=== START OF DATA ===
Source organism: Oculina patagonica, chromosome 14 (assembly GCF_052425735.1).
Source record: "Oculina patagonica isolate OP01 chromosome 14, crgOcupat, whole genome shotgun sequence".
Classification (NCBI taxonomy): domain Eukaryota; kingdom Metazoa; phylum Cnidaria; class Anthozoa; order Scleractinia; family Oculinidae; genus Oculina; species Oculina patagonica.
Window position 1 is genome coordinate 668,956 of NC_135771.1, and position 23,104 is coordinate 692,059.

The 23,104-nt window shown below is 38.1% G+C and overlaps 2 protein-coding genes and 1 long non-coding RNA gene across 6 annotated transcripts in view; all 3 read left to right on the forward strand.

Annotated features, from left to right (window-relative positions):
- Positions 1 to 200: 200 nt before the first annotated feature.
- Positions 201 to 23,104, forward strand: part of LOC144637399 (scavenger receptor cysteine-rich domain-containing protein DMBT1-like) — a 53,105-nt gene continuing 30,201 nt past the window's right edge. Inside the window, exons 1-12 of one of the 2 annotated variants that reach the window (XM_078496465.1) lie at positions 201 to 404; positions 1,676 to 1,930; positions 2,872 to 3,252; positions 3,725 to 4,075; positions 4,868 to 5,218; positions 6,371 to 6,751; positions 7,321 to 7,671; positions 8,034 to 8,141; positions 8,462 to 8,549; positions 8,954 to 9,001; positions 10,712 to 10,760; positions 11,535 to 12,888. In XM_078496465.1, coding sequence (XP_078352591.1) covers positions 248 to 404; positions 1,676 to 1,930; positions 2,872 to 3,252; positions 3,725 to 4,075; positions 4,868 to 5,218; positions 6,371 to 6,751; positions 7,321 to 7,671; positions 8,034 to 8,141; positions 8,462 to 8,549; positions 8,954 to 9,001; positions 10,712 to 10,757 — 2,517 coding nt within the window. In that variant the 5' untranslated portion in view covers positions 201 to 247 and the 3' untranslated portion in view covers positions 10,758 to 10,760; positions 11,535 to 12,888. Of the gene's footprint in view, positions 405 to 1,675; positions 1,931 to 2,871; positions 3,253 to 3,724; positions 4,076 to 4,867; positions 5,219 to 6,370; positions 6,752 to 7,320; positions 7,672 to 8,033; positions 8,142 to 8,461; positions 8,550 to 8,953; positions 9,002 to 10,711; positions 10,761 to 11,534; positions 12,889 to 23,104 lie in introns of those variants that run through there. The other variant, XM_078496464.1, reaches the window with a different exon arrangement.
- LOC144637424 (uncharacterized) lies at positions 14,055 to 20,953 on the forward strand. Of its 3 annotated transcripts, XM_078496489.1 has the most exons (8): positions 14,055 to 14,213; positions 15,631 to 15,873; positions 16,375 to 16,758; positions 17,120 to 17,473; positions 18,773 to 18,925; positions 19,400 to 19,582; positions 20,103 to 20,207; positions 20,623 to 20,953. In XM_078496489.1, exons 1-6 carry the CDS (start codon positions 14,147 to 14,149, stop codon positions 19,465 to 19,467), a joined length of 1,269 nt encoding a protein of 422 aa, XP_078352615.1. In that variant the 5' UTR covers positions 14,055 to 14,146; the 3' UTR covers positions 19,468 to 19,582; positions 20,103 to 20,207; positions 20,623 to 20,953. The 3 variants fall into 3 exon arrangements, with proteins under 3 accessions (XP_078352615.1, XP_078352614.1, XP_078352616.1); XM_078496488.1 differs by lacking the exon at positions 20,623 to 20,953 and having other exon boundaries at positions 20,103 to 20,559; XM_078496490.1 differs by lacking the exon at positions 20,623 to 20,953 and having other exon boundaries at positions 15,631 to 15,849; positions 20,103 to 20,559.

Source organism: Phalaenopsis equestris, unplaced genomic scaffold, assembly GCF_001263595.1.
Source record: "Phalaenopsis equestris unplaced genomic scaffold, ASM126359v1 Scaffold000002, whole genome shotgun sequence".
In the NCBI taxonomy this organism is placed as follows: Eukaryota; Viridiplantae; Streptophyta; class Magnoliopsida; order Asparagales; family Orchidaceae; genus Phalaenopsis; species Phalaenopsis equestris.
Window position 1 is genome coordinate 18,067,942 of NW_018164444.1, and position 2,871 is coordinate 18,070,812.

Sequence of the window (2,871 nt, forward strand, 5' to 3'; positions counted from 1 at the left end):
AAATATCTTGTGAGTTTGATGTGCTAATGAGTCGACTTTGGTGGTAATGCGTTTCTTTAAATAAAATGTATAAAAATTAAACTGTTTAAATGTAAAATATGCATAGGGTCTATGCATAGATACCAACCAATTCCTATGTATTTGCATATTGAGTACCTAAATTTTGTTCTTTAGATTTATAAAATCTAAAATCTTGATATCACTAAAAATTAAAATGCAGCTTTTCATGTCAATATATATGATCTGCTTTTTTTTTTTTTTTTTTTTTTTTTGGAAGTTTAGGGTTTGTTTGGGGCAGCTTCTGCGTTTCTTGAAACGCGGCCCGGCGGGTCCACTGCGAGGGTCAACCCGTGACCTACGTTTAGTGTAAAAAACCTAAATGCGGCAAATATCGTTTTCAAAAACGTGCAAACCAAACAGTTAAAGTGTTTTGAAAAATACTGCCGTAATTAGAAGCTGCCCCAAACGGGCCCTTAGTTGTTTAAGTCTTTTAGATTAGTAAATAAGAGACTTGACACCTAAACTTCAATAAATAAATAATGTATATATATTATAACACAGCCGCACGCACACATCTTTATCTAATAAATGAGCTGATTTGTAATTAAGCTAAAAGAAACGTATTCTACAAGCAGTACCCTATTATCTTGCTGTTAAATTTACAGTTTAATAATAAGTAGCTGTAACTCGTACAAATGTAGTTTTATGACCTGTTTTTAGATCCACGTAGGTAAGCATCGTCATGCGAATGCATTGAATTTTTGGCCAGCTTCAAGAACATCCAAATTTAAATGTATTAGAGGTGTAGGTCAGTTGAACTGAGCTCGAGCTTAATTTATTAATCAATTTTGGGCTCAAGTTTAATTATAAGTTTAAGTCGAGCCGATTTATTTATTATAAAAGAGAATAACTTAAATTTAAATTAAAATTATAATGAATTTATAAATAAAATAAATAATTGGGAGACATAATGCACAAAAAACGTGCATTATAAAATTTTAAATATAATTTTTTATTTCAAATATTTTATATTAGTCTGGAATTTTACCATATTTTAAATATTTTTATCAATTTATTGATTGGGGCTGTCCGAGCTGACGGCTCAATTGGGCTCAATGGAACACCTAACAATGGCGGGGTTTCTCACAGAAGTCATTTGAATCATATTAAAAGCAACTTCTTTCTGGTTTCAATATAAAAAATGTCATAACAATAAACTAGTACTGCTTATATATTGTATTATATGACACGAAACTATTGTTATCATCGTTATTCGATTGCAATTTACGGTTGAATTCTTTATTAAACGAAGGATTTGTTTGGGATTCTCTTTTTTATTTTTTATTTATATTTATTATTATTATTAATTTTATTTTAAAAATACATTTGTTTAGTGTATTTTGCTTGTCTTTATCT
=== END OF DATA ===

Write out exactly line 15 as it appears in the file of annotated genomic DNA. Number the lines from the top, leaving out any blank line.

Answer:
AAATATCTTGTGAGTTTGATGTGCTAATGAGTCGACTTTGGTGGTAATGCGTTTCTTTAAATAAAATGTATAAAAATTAAACTGTTTAAATGTAAAATATGCATAGGGTCTATGCATAGATACCAACCAATTCCTATGTATTTGCATATTGAGTACCTAAATTTTGTTCTTTAGATTTATAAAATCTAAAATCTTGATATCACTAAAAATTAAAATGCAGCTTTTCATGTCAATATATATGATCTGCTTTTTTTTTTTTTTTTTTTTTTTTTGGAAGTTTAGGGTTTGTTTGGGGCAGCTTCTGCGTTTCTTGAAACGCGGCCCGGCGGGTCCACTGCGAGGGTCAACCCGTGACCTACGTTTAGTGTAAAAAACCTAAATGCGGCAAATATCGTTTTCAAAAACGTGCAAACCAAACAGTTAAAGTGTTTTGAAAAATACTGCCGTAATTAGAAGCTGCCCCAAACGGGCCCTTAGTTGTTTAAGTCTTTTAGATTAGTAAATAAGAGACTTGACACCTAAACTTCAATAAATAAATAATGTATATATATTATAACACAGCCGCACGCACACATCTTTATCTAATAAATGAGCTGATTTGTAATTAAGCTAAAAGAAACGTATTCTACAAGCAGTACCCTATTATCTTGCTGTTAAATTTACAGTTTAATAATAAGTAGCTGTAACTCGTACAAATGTAGTTTTATGACCTGTTTTTAGATCCACGTAGGTAAGCATCGTCATGCGAATGCATTGAATTTTTGGCCAGCTTCAAGAACATCCAAATTTAAATGTATTAGAGGTGTAGGTCAGTTGAACTGAGCTCGAGCTTAATTTATTAATCAATTTTGGGCTCAAGTTTAATTATAAGTTTAAGTCGAGCCGATTTATTTATTATAAAAGAGAATAACTTAAATTTAAATTAAAATTATAATGAATTTATAAATAAAATAAATAATTGGGAGACATAATGCACAAAAAACGTGCATTATAAAATTTTAAATATAATTTTTTATTTCAAATATTTTATATTAGTCTGGAATTTTACCATATTTTAAATATTTTTATCAATTTATTGATTGGGGCTGTCCGAGCTGACGGCTCAATTGGGCTCAATGGAACACCTAACAATGGCGGGGTTTCTCACAGAAGTCATTTGAATCATATTAAAAGCAACTTCTTTCTGGTTTCAATATAAAAAATGTCATAACAATAAACTAGTACTGCTTATATATTGTATTATATGACACGAAACTATTGTTATCATCGTTATTCGATTGCAATTTACGGTTGAATTCTTTATTAAACGAAGGATTTGTTTGGGATTCTCTTTTTTATTTTTTATTTATATTTATTATTATTATTAATTTTATTTTAAAAATACATTTGTTTAGTGTATTTTGCTTGTCTTTATCT